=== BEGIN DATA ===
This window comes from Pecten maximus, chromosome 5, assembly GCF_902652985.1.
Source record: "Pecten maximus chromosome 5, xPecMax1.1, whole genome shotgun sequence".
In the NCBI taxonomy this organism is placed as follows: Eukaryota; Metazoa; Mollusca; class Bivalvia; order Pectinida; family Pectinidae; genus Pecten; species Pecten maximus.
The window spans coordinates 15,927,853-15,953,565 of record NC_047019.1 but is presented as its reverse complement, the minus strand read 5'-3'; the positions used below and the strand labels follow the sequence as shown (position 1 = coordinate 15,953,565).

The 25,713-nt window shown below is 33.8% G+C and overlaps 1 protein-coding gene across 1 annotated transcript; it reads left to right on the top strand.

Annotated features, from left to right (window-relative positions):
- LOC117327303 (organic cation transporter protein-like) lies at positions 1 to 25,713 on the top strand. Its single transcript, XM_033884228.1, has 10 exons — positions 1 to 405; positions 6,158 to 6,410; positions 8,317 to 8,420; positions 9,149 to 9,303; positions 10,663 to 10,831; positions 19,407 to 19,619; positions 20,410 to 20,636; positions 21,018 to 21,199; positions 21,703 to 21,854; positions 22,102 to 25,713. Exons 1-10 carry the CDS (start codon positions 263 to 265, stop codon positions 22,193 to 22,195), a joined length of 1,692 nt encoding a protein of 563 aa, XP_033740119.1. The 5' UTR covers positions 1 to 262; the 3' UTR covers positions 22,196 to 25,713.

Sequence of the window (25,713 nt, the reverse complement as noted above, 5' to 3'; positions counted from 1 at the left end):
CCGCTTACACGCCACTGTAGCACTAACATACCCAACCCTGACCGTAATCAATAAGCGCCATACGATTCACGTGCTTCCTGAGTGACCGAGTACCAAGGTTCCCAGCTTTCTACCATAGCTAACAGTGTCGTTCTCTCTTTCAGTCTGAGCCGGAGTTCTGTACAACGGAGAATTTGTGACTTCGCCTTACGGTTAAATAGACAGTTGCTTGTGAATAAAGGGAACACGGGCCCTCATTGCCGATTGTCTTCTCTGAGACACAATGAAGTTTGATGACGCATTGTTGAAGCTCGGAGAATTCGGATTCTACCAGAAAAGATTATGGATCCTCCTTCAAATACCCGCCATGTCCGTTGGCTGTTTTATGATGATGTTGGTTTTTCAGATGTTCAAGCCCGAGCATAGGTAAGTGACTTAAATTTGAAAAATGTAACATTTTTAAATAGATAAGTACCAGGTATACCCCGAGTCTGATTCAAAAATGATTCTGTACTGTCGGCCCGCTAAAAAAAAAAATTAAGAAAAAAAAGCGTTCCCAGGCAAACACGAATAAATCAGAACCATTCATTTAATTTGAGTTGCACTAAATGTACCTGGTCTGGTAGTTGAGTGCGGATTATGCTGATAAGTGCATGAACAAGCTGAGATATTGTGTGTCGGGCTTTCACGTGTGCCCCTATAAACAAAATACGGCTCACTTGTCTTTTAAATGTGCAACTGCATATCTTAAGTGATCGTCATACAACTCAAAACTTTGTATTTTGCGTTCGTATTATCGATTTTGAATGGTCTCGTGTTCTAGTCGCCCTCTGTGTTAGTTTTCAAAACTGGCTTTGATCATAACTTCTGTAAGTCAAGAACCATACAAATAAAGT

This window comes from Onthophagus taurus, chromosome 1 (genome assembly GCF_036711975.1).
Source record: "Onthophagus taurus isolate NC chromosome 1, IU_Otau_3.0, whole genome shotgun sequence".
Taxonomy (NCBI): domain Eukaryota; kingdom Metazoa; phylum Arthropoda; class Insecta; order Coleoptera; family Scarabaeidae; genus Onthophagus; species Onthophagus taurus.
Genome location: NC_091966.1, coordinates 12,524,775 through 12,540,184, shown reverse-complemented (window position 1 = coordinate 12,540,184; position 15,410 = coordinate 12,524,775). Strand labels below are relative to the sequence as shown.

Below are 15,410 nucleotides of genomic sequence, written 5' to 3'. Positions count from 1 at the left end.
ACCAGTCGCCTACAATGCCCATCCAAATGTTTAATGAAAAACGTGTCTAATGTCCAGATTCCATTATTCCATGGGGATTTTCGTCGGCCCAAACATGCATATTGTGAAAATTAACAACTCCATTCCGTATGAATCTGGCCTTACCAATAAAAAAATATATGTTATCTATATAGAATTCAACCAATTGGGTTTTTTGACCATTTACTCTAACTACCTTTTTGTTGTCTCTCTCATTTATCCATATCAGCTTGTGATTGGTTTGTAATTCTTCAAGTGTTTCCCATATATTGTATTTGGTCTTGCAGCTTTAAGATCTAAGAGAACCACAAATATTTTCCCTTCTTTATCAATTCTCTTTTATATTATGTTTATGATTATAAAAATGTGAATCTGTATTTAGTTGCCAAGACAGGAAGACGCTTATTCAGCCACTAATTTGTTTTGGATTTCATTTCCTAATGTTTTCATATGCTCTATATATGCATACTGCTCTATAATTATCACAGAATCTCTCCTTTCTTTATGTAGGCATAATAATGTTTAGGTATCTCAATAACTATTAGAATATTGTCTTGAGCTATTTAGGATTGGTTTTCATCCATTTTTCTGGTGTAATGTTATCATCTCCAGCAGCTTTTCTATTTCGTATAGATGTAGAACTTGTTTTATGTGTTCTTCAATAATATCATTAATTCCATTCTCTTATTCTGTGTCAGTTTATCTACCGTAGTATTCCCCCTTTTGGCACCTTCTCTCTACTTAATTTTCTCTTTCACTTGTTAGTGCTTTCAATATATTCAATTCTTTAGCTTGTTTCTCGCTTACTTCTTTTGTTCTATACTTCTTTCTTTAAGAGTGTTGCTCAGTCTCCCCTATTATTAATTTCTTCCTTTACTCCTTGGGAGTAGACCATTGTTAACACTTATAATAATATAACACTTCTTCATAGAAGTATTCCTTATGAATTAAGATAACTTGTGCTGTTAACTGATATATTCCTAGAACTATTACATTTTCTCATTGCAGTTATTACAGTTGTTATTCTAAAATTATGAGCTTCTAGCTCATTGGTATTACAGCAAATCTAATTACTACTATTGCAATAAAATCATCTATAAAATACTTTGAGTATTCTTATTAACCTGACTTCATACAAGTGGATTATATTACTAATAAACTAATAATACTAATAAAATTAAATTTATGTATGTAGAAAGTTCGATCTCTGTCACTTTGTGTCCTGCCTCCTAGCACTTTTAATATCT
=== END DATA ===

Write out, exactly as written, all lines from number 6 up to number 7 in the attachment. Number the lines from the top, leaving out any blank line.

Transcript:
Annotated features, from left to right (window-relative positions):
- LOC117327303 (organic cation transporter protein-like) lies at positions 1 to 25,713 on the top strand. Its single transcript, XM_033884228.1, has 10 exons — positions 1 to 405; positions 6,158 to 6,410; positions 8,317 to 8,420; positions 9,149 to 9,303; positions 10,663 to 10,831; positions 19,407 to 19,619; positions 20,410 to 20,636; positions 21,018 to 21,199; positions 21,703 to 21,854; positions 22,102 to 25,713. Exons 1-10 carry the CDS (start codon positions 263 to 265, stop codon positions 22,193 to 22,195), a joined length of 1,692 nt encoding a protein of 563 aa, XP_033740119.1. The 5' UTR covers positions 1 to 262; the 3' UTR covers positions 22,196 to 25,713.